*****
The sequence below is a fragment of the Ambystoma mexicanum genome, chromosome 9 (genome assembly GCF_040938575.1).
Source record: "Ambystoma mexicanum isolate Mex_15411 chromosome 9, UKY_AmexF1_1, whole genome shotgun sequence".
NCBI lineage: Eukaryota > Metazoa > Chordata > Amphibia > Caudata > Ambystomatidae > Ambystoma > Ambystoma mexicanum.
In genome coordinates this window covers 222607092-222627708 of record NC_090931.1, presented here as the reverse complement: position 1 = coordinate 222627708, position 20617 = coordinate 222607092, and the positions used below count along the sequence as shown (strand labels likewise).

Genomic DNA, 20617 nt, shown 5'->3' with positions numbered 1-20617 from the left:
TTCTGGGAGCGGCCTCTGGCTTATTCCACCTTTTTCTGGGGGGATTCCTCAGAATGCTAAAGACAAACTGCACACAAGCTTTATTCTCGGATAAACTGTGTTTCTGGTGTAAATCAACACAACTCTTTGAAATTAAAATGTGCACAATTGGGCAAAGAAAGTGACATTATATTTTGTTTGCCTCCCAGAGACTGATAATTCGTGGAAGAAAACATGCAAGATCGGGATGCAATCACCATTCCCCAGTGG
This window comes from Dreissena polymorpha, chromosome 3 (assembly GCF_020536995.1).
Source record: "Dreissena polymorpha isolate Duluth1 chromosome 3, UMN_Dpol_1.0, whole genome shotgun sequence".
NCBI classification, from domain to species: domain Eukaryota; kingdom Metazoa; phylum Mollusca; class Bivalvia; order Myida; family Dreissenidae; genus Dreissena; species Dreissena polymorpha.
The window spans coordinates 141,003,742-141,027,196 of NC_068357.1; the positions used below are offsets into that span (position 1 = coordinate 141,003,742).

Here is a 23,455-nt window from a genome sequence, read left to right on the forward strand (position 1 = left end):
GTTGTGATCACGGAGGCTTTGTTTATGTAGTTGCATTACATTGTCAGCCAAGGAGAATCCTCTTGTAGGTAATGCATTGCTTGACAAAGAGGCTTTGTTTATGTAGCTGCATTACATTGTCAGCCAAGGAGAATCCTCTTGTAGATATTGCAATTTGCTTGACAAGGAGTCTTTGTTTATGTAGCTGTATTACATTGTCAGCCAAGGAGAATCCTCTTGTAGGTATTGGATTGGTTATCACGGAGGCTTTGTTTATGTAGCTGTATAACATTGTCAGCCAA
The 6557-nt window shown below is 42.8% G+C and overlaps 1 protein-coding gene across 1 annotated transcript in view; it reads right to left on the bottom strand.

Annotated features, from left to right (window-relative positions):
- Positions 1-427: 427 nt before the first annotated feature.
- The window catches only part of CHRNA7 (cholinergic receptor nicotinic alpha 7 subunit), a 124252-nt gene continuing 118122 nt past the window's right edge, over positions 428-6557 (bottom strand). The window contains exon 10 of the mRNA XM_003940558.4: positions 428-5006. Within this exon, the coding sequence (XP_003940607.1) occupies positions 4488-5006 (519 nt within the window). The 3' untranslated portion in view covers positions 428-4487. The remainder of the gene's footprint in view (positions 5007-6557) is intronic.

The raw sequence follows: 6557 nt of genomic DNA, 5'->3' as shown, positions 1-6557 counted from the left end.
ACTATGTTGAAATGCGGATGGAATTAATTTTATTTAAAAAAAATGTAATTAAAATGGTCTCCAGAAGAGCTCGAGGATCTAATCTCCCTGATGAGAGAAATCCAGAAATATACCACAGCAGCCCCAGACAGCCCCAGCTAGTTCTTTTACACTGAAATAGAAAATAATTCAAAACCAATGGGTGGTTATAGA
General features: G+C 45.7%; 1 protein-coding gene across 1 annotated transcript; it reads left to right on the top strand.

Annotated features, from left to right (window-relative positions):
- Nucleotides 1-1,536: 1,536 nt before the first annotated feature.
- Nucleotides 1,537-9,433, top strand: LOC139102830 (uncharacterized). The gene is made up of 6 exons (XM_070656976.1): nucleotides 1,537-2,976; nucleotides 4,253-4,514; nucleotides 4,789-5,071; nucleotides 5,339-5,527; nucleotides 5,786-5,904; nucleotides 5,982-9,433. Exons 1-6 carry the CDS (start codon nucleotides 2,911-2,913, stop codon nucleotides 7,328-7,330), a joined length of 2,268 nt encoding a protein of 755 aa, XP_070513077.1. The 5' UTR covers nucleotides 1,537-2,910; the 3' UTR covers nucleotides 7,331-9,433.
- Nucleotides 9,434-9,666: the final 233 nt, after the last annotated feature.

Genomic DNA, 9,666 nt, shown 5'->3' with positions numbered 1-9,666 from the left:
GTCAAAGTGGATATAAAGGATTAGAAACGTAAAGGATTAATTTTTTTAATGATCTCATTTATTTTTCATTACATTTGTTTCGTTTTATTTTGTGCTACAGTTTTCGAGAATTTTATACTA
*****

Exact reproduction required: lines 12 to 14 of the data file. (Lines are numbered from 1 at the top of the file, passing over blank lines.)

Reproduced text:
GTTGTGATCACGGAGGCTTTGTTTATGTAGTTGCATTACATTGTCAGCCAAGGAGAATCCTCTTGTAGGTAATGCATTGCTTGACAAAGAGGCTTTGTTTATGTAGCTGCATTACATTGTCAGCCAAGGAGAATCCTCTTGTAGATATTGCAATTTGCTTGACAAGGAGTCTTTGTTTATGTAGCTGTATTACATTGTCAGCCAAGGAGAATCCTCTTGTAGGTATTGGATTGGTTATCACGGAGGCTTTGTTTATGTAGCTGTATAACATTGTCAGCCAA
The 6557-nt window shown below is 42.8% G+C and overlaps 1 protein-coding gene across 1 annotated transcript in view; it reads right to left on the bottom strand.

Annotated features, from left to right (window-relative positions):